ELA-03.RL.01

ELA Reading Literature Strand Logo 3rd Grade (ELA) Targeted Standard
(RL) Strand: Reading Literature/Fiction
Cluster: Key Ideas and Details

ELA-03.RL.01 Ask and answer questions to demonstrate understanding of a text, referring explicitly to the text as the basis for the answers.

Student Learning Targets:

Knowledge Targets

  • I can identify a key detail from a text.

Reasoning Targets

  • I can use strategies to make sense of key ideas and details presented in the text.

Skills (Performance) Targets

  • I can locate words and details in the text to answer questions in a text.
  • I can ask and answer questions before, during, and after reading a text.

Proficiency Scale

The student can ...
1 Beginning
... with help, demonstrates a partial understanding of some of the simpler details and processes (Score 2.0 content) and some of the more complex ideas and processes (Score 3.0 content).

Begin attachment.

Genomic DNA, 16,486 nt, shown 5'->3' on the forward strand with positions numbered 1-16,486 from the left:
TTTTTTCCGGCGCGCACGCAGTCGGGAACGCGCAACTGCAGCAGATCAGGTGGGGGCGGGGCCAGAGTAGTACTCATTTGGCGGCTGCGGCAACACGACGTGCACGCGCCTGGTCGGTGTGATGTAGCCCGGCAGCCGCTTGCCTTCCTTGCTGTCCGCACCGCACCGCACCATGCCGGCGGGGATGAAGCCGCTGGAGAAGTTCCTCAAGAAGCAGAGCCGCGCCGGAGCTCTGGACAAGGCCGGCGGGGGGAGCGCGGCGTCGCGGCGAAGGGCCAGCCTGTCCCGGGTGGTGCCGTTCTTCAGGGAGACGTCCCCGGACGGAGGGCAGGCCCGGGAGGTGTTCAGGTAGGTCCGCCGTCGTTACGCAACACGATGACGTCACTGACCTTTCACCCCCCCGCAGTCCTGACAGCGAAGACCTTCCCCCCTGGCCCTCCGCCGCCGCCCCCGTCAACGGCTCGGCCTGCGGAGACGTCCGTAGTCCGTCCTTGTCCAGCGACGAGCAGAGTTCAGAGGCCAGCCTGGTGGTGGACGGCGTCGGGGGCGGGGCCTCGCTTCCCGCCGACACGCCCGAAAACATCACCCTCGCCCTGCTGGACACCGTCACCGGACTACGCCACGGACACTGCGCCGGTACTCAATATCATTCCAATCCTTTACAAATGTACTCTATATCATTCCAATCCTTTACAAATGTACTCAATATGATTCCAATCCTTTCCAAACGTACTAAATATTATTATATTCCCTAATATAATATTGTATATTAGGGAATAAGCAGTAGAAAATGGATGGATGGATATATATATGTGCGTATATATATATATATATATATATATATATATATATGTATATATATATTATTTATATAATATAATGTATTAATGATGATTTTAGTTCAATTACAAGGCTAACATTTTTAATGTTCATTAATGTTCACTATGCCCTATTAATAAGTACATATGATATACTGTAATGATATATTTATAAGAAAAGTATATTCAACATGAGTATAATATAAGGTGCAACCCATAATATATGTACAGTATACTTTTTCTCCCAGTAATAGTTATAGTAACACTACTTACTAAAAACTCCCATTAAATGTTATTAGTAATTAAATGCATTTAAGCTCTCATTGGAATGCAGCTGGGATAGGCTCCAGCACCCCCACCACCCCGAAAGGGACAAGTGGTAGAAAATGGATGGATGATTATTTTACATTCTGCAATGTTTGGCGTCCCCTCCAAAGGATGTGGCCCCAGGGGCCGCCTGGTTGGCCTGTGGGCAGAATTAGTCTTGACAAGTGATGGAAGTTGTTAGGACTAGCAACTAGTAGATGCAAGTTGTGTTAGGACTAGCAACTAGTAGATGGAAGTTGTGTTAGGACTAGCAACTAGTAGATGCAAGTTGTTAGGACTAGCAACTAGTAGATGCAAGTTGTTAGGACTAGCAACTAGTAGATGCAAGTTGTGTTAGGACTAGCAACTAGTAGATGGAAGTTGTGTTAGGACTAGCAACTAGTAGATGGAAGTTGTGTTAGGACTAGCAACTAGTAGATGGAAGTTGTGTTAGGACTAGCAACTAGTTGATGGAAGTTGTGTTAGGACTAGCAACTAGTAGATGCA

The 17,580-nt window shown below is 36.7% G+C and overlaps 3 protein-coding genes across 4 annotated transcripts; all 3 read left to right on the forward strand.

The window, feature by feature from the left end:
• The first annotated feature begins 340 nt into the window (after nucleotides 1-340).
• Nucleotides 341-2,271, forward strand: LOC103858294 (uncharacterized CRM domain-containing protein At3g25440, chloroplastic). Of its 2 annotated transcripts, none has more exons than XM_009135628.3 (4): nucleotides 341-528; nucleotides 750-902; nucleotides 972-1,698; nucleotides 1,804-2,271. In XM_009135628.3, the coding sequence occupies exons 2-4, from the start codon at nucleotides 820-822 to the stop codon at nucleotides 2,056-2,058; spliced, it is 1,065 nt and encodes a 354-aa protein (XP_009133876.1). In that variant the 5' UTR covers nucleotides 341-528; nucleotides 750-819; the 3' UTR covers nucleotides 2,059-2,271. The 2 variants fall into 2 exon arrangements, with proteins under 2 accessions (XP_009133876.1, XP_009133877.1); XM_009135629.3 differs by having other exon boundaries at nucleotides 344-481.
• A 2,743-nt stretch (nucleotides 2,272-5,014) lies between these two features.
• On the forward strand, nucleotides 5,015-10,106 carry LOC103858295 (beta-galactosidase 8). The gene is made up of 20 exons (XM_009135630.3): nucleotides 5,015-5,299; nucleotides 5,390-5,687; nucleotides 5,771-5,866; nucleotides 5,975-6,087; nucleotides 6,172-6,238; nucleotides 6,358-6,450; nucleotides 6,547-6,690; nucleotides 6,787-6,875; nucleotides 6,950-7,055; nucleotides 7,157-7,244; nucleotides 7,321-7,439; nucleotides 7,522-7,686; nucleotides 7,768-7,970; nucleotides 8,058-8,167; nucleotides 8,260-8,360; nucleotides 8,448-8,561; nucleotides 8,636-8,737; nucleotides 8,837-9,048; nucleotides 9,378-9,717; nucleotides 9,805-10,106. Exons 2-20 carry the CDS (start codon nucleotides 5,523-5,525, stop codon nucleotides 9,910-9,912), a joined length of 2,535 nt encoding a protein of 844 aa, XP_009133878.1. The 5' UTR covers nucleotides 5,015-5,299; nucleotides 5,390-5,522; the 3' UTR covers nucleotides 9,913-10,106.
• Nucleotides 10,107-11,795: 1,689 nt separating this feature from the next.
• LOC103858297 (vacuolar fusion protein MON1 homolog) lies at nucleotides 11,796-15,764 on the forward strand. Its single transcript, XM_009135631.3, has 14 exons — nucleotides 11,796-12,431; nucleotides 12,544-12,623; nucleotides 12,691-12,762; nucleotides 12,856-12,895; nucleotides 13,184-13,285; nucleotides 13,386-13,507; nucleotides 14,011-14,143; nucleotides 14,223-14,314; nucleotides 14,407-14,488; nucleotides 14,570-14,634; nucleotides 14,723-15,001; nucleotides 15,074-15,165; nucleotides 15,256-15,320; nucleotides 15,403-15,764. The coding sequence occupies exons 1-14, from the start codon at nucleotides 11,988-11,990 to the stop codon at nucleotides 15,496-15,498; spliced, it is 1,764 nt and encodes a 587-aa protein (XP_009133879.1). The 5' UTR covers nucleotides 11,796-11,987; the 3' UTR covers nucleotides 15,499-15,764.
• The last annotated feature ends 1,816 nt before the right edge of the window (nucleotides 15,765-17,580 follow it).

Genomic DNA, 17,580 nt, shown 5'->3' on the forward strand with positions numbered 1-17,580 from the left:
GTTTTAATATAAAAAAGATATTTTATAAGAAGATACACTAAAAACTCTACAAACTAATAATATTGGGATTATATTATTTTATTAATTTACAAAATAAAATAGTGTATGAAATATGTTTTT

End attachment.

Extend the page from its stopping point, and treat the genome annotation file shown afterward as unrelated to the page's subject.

... show understanding of how the setting or details are important to the plot and the characters' perspectives as well as noticing evidence to show character attributes.
2 Developing
... demonstrates no major errors or omissions regarding the simpler details and processes but exhibits major errors or omissions regarding the more complex ideas and processes (Score 3.0 content).
... find clues in the story to support inferences about the character or setting and infers reasons for the character changing based on evidence in the text.
  • recognize or recall specific terminology, such as:
    • question words (i.e. when, who, did, how, etc.), text, evidence, paragraph, explicit
  • perform basic processes, such as:
    • formulate a question
    • identify story elements (character, setting, plot, problem, solution)
    • locate answers to questions in text
3 Proficient
“The Standard.”
... demonstrates no major errors or omissions regarding any of the information and processes that were end of instruction expectations.